Addiction is a chronic disorder characterized by the uncontrollable need for drugs or alcohol, and in most cases, the only way to overcome an addiction is with abstinence or a self-enforced restraint from indulging in any sort of drug or alcohol use. The same is true for recovering from codependency, also known as “relationship addiction,” a disorder in which an individual develops an excessive emotional or psychological dependence on a close friend or loved one, where one person relies on the other to meet nearly all of their emotional and self-esteem needs. With addiction-related codependency, the two harmful behaviors can reinforce one another.
What is Addiction-Related Codependency?
Addiction-related codependency is a destructive relationship pattern in which one person, the caretaker, puts another person, the addict’s, needs before his own, and this can affect the caretaker’s ability to have a healthy, mutually satisfying relationship. In some cases, the codependency can extend even further, to the point where the caretaker begins making significant life decisions for the addict, which ultimately affects the addict’s ability to act independently. Unfortunately, when codependency and addiction occur together, which is common, recovery can become even more difficult for the addict, as the codependent relationship may begin to directly contribute to the addict maintaining the unhealthy addictive behavior.
Codependency was originally associated with the partners of alcoholics, and codependency and addiction are still very closely related. This is because addicts typically experience a host of problems stemming from their substance abuse, such as issues with money, problems at work, and difficulties in personal and professional relationships and an addict’s codependent partner learns to do everything possible to support the addict through these difficult times, lending money, covering up mistakes, offering support, and so on. Although the caretaker may pass this off as an effort to help the addict get sober, the codependency only reinforces the addictive behavior, and the difficult life circumstances are never actually resolved.
Learning How to Stop Enabling an Addict
All too often, the caretaker in addiction-related codependency, the friend or family member experiencing the most emotional pain, a caring individual who has unknowingly transformed legitimate concern about the addict into obsessive worry, an unhealthy emotion often accompanied by resentment, bitterness, and feelings of self-pity. The first step in overcoming the codependency that comes with addiction is learning about the destructive cycle of addiction and the role it plays in your relationship with your friend or loved one. It’s important that you, as the caretaker, learn how to stop enabling the addict in your codependent relationship, so that you can both make meaningful changes in your lives and begin the healing process.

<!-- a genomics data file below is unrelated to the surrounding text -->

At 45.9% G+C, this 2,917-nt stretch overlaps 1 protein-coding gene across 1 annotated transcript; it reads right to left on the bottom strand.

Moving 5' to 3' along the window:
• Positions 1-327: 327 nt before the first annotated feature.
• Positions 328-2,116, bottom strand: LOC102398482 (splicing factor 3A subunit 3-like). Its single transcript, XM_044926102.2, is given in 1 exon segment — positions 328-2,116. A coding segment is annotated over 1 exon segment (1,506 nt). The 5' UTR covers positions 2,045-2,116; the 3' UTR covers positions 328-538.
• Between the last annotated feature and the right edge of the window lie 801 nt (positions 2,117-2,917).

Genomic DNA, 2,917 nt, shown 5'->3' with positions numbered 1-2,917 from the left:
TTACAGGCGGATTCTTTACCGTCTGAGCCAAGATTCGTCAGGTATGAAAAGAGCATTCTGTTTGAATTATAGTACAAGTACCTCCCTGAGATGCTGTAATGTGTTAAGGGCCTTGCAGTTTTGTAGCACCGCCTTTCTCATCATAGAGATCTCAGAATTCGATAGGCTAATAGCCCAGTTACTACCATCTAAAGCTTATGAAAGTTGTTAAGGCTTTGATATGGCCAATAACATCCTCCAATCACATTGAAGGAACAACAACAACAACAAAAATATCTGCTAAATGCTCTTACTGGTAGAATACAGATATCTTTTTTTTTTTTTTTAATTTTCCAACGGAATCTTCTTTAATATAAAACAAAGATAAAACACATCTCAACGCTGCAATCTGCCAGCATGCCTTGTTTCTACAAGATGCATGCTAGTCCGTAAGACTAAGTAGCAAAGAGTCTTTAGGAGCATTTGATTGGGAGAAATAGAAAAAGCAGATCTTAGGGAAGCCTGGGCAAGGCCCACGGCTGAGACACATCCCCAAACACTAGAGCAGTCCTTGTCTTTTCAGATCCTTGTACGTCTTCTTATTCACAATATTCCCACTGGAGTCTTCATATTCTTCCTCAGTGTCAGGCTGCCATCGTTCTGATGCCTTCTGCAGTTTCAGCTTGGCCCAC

One way to stop enabling an alcoholic, a method called “detachment,” involves the caretaker deliberately removing him or herself from the relationship and allowing the addict to learn from his or her mistakes. Detaching from a codependent relationship also means the caretaker becomes responsible for his or her own welfare and begins making important life decisions without the underlying motive of controlling the addict. For example, if a child asks why Mommy wasn’t at her dance recital, instead of lying and covering for her, Daddy can say, “I don’t know why she wasn’t here. You’ll have to ask her.” By refusing to take responsibility for the addict’s alcohol or drug abuse, the caretaker allows the addict to face the natural consequences of his or her behavior, however painful they may be.
Contact the Experts at BRS Rehab Today
Similar to a recovering alcoholic or drug addict, a recovering codependent requires a great deal of help and support and talking to a professional about how not to enable a drug addict is a good start. The substance abuse experts at Behavioral Rehabilitation Services are trained to treat the myriad problems that typically accompany an addiction disorder, including the destructive cycle of a codependent relationship. If you and someone you love is involved in a codependent relationship, contact Behavioral Rehabilitation Services today to speak to a qualified addiction and codependency recovery expert.